Scotland’s farmland has a diverse range of habitats which are home to many species of plants and animals. From woodlands to saltmarshes and moorlands to freshwater habitats, all will provide vital habitats to a range of wildlife.
Current agri-environment management schemes provide guidance and incentives to promote conservation of these important habitats and priority species. Many of the wildlife species targeted within such schemes are listed as vulnerable priority species e.g. black grouse, great crested newt, hen-harrier or farmland waders such as curlew, redshank, and oystercatchers. Whilst improving the feeding and breeding habitats for some of these species can help to improve their survival, often they face threats from natural predators.
Predation pressure can be reduced by habitat management techniques. For example, a diversity of sward structures can be important for ground-nesting birds. The redshank selects fields with a mosaic of vegetation, preferring short grass to feed and denser grass or rush tussocks to nest and provide refuge from predators. Habitat management techniques may not, however, be sufficient to safeguard against predators such as crows, foxes, weasels, and stoats. Since many of the priority species are in decline active predator control is often necessary to help reduce pressures on the birds and their young. NatureScot and the Scottish Government's Rural Payments webpage provide information and guidance for legal and humane predator control practices. Licensing applications, if required, should be made to NatureScot.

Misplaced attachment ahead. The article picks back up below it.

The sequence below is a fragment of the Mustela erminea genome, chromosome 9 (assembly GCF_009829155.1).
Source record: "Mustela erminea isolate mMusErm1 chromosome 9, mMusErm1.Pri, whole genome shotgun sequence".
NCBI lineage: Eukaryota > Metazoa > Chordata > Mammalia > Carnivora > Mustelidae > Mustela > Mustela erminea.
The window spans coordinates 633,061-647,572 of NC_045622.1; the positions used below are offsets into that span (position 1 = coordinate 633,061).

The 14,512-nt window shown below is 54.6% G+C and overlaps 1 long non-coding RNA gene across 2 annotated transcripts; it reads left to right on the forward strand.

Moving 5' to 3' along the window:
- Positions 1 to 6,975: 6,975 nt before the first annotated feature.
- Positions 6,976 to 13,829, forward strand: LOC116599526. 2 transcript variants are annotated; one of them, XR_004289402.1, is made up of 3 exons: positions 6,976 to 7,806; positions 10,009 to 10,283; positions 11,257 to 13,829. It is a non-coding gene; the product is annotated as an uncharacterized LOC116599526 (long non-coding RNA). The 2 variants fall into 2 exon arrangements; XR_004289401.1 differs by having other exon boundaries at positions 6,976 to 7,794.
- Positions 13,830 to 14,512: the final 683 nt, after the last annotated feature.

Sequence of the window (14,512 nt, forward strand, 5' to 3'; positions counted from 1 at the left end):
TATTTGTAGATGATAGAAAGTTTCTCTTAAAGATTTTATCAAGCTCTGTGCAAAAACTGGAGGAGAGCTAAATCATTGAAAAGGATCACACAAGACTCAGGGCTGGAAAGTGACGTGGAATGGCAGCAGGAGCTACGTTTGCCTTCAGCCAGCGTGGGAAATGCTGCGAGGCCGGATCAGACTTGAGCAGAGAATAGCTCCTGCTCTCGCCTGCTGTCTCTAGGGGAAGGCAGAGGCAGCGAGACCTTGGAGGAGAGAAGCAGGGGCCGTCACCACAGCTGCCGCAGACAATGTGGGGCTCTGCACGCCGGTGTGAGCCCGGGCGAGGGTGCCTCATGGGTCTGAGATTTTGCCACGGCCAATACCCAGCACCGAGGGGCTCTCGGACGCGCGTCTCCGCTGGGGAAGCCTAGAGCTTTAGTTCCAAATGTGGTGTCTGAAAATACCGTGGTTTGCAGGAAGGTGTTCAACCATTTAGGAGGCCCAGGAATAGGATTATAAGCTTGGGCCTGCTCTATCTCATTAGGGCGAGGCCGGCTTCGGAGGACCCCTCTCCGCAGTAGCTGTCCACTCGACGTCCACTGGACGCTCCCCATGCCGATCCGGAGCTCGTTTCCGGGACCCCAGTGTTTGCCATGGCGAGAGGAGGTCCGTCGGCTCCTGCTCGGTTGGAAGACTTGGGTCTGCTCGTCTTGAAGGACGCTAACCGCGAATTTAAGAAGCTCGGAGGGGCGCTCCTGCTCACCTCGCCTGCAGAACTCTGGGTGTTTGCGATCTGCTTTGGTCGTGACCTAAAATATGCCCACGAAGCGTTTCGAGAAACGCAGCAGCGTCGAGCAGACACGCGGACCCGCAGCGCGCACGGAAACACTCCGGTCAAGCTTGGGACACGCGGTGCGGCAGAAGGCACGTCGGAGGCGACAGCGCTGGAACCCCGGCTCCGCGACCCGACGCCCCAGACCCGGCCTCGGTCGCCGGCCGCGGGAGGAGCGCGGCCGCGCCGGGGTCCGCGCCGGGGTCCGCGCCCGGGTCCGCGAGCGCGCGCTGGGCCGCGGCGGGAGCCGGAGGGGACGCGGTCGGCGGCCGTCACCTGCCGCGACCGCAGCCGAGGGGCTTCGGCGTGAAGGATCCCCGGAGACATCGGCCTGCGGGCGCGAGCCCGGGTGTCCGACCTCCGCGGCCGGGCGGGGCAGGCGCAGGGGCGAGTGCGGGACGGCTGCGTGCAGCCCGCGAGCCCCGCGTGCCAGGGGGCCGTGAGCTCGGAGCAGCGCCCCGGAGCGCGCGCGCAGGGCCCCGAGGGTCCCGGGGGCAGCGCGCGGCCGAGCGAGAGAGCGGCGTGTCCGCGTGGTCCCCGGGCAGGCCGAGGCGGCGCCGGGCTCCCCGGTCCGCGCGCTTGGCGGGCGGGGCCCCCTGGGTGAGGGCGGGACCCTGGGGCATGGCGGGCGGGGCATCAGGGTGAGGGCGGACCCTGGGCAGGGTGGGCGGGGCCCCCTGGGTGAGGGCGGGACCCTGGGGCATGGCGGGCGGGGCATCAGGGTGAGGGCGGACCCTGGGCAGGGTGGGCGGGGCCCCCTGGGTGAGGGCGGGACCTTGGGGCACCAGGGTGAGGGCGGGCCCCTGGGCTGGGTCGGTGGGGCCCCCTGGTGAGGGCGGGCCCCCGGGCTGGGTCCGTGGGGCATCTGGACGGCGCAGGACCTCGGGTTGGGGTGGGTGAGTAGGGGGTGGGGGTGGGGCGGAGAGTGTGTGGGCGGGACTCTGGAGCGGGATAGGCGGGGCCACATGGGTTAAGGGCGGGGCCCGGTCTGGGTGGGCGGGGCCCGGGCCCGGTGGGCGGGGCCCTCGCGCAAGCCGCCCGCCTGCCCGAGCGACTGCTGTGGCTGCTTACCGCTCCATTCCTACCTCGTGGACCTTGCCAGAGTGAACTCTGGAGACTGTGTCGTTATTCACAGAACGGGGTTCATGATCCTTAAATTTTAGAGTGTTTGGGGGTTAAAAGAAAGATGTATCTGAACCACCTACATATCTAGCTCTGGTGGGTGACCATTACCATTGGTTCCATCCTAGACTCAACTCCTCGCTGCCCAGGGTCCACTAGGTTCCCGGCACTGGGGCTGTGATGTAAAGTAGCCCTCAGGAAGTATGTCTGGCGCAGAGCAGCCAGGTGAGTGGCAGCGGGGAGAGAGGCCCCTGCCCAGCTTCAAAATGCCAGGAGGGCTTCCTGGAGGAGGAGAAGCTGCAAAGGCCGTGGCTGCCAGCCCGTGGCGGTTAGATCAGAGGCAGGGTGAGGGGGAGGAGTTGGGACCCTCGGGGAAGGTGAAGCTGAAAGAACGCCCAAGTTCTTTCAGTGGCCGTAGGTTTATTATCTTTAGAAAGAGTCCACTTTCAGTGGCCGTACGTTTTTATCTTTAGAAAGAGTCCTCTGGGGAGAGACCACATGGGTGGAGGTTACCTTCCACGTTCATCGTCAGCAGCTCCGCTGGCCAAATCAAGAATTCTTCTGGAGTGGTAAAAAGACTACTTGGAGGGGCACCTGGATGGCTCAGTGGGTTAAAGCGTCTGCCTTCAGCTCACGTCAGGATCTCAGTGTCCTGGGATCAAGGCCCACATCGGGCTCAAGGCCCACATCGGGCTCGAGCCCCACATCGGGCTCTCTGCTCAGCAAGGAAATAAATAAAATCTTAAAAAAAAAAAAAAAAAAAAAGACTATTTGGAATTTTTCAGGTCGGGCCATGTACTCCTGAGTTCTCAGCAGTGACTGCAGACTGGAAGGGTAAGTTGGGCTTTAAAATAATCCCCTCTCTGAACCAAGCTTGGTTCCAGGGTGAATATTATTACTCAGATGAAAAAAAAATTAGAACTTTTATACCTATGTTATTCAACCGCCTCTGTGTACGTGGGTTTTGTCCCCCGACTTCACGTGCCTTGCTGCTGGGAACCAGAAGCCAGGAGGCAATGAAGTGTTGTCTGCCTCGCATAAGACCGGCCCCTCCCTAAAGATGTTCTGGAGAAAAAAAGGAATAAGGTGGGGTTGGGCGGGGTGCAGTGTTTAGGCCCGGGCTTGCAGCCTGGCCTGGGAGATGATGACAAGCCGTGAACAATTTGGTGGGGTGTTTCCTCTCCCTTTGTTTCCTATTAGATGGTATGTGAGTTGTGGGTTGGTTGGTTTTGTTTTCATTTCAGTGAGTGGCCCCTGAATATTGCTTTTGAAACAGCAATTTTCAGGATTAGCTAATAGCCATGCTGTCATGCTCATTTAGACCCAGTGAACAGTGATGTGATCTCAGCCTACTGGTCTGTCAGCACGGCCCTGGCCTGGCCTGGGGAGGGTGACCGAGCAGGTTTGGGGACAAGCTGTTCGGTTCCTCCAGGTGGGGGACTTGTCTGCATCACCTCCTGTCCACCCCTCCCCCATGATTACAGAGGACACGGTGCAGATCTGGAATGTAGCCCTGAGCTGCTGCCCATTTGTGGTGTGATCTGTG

Read our Technical Note (TN742) - Predator control for conservation
British Association for Shooting and Conservation Codes of practice
Game & Wildlife Conservation Trust - Predation Control and Conservation
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